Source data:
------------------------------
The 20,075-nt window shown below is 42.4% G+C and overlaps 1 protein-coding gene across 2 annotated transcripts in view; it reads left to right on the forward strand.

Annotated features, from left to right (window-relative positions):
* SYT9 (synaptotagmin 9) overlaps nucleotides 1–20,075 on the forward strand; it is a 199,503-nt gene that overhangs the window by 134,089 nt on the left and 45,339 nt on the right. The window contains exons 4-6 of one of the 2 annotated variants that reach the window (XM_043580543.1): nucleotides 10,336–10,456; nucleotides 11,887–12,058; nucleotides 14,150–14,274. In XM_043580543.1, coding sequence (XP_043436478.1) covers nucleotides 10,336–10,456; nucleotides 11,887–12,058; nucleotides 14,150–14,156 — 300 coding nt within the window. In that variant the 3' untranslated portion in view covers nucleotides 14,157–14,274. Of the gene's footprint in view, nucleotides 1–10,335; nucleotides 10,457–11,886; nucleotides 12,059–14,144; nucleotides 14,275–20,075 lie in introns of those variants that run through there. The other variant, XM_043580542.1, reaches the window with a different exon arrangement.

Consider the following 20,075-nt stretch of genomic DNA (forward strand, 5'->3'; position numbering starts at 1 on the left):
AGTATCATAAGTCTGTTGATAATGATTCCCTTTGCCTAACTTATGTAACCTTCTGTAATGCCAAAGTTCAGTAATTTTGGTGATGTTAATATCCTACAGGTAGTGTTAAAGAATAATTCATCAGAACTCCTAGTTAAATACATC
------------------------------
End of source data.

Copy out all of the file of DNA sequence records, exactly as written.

The 20,075-nt window shown below is 42.4% G+C and overlaps 1 protein-coding gene across 2 annotated transcripts in view; it reads left to right on the forward strand.

Annotated features, from left to right (window-relative positions):
* SYT9 (synaptotagmin 9) overlaps nucleotides 1–20,075 on the forward strand; it is a 199,503-nt gene that overhangs the window by 134,089 nt on the left and 45,339 nt on the right. The window contains exons 4-6 of one of the 2 annotated variants that reach the window (XM_043580543.1): nucleotides 10,336–10,456; nucleotides 11,887–12,058; nucleotides 14,150–14,274. In XM_043580543.1, coding sequence (XP_043436478.1) covers nucleotides 10,336–10,456; nucleotides 11,887–12,058; nucleotides 14,150–14,156 — 300 coding nt within the window. In that variant the 3' untranslated portion in view covers nucleotides 14,157–14,274. Of the gene's footprint in view, nucleotides 1–10,335; nucleotides 10,457–11,886; nucleotides 12,059–14,144; nucleotides 14,275–20,075 lie in introns of those variants that run through there. The other variant, XM_043580542.1, reaches the window with a different exon arrangement.

Consider the following 20,075-nt stretch of genomic DNA (forward strand, 5'->3'; position numbering starts at 1 on the left):
AGTATCATAAGTCTGTTGATAATGATTCCCTTTGCCTAACTTATGTAACCTTCTGTAATGCCAAAGTTCAGTAATTTTGGTGATGTTAATATCCTACAGGTAGTGTTAAAGAATAATTCATCAGAACTCCTAGTTAAATACATC